The interest in weight loss has been around for a long time. The poet Lord Byron is said to have chosen potatoes soaked in vinegar as an attempt to lose weight, while wearing many layers of clothes to sweat off the pounds. Over the centuries many different diets have come to prominence. Below we chart the development of dieting.
In 1829, an American minister named Sylvester Graham touted his Graham diet that entailed caffeine-free beverages, vegetarianism and crackers.
In the 1880s a working-class Englishman published a document called ‘Letter on Corpulence’ that expounded a low-carbohydrate diet that the writer claimed had helped him lose over 50 pounds. It proved very popular across England and ‘banting’ was used as a synonym for dieting.
One of the first dieticians to come to international prominence was Horace Fletcher at the turn of the twentieth century. An American physician he claimed that the most important aspect of eating was to chew each mouthful of food at least thirty-two times before swallowing. This would help individuals feel fuller quicker and so eat less. There is some logic in this, and his ideas gained some famous adherents, notably John D Rockefeller and Czech writer Franz Kafka.
In the 1960s, American housewife Jean Nidetch developed the notion of Weight Watchers. It was revolutionary in that included a support network for the dieter. Individuals attend regular meetings to chart their progress and receive advice. It is a holistic programme that advocates long-term healthy eating and regular exercise. It has proved so popular that there are Weight Watchers clubs in more than 30 countries around the world.
Bearing similarity to the Banting diet of a century before, the Atkins Diet, developed by Robert Atkins, also prescribes a low-carb, high-protein menu. This is meant to shift the efforts of the metabolism from converting the sugars in carb-heavy food into energy and instead deriving energy from burning stored body fat. It was seized upon as dieters could eat as much as they wanted of the prescribed foods, minimizing the hunger pangs that can prove the downfall of many dieters.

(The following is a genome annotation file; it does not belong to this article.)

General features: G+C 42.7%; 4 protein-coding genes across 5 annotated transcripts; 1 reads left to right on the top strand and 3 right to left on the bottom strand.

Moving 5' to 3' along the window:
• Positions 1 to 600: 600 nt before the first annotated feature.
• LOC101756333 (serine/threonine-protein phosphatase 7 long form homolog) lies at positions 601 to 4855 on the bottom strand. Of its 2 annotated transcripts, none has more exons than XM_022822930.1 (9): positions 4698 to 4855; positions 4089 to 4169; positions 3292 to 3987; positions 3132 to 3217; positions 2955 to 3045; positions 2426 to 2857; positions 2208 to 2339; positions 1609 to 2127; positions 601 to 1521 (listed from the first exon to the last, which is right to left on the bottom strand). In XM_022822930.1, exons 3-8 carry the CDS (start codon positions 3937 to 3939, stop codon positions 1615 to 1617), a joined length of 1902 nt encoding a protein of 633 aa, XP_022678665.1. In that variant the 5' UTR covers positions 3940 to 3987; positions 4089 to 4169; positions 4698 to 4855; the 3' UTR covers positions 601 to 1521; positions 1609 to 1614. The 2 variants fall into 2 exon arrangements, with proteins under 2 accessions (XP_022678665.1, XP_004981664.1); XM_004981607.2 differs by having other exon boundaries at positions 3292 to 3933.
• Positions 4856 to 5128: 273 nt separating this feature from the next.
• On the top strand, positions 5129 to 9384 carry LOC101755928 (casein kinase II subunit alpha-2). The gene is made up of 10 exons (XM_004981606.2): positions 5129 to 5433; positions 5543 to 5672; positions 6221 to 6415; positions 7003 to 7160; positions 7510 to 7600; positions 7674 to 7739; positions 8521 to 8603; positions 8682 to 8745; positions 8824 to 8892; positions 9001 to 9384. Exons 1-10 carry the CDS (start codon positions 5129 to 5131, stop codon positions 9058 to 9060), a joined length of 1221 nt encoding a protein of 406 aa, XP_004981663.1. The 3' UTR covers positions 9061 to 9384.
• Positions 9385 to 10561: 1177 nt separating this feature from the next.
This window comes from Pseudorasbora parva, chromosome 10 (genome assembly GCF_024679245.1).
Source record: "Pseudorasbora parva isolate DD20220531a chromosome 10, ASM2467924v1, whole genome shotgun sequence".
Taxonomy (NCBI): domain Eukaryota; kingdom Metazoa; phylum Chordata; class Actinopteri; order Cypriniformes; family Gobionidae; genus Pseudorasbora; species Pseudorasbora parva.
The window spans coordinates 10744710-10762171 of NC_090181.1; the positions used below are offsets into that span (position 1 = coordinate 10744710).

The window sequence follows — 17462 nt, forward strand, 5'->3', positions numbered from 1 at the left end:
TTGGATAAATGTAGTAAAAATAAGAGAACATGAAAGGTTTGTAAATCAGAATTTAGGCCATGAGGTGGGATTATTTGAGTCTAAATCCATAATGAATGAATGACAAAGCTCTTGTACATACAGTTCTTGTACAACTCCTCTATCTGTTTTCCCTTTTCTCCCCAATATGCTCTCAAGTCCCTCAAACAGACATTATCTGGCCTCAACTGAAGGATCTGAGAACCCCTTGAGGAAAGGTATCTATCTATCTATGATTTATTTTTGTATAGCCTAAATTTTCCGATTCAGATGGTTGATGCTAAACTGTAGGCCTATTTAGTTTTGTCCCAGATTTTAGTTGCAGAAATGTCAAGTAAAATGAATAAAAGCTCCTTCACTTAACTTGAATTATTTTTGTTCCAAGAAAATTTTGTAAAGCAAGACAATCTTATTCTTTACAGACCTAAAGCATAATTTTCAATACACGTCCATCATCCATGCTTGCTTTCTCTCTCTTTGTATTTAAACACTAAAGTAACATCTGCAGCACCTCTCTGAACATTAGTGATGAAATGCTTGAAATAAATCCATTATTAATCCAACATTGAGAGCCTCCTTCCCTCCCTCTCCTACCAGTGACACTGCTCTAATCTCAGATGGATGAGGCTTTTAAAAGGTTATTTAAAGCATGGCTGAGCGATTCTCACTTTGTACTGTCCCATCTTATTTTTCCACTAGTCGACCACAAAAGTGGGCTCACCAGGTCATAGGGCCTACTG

Pierre Dukan is a French doctor who began developing his ideas about diet in the 1970s. However, it was only in 2000 that he published a book about them. That book has since sold 10 million copies and many people have tried his programme. The Dukan diet is similar to the Atkins in that it concentrates on protein-rich foods, but it prescribes four stages of dieting. The first is ‘attack’ designed to kick-start the metabolism by eating almost solely protein and so lose a few kilos quickly. This is followed by the ‘cruise’ phase that adds vegetables and aims for more gradual weight loss. The ‘consolidation’ phase adds dairy to the menu, while the ‘stabilisation’ phase is a programme to follow continually to maintain the dieters ideal weight.
Maple Syrup Diet
One of the more recent dieting trends has been the maple syrup diet which became known after Beyoncé claimed to have lost one and a half stone in two weeks by following it. The diet is said to consist of eating nothing for a period of between one and two weeks, save for a drink made from a combination of spring water, maple syrup, lemon juice and cayenne pepper. Dieters can also choose to go for a more relaxed version of following the diet one day a week.
While these diets may be useful for a short-term weight loss − perhaps to get ready for a summer holiday − they are not really suitable as long term eating plans. The best way to ensure lasting results is to choose a healthy diet and undertake regular exercise as a lifestyle choice.
This article is courtesy of Goodtoknow Diets, the experts in low calorie diet tips and healthy living.